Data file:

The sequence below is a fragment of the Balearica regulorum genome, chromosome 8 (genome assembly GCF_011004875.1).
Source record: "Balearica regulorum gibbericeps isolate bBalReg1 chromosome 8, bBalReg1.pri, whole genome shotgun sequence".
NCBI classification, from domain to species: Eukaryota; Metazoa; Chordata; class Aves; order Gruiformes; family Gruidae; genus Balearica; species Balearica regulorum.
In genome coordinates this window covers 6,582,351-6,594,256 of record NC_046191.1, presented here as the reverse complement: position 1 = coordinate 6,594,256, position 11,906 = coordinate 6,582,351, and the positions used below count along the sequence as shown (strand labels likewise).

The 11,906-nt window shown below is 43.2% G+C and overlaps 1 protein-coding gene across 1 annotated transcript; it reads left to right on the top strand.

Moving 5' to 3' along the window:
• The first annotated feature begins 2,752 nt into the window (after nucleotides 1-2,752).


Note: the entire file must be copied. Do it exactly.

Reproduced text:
The sequence below is a fragment of the Balearica regulorum genome, chromosome 8 (genome assembly GCF_011004875.1).
Source record: "Balearica regulorum gibbericeps isolate bBalReg1 chromosome 8, bBalReg1.pri, whole genome shotgun sequence".
NCBI classification, from domain to species: Eukaryota; Metazoa; Chordata; class Aves; order Gruiformes; family Gruidae; genus Balearica; species Balearica regulorum.
In genome coordinates this window covers 6,582,351-6,594,256 of record NC_046191.1, presented here as the reverse complement: position 1 = coordinate 6,594,256, position 11,906 = coordinate 6,582,351, and the positions used below count along the sequence as shown (strand labels likewise).

The 11,906-nt window shown below is 43.2% G+C and overlaps 1 protein-coding gene across 1 annotated transcript; it reads left to right on the top strand.

Moving 5' to 3' along the window:
• The first annotated feature begins 2,752 nt into the window (after nucleotides 1-2,752).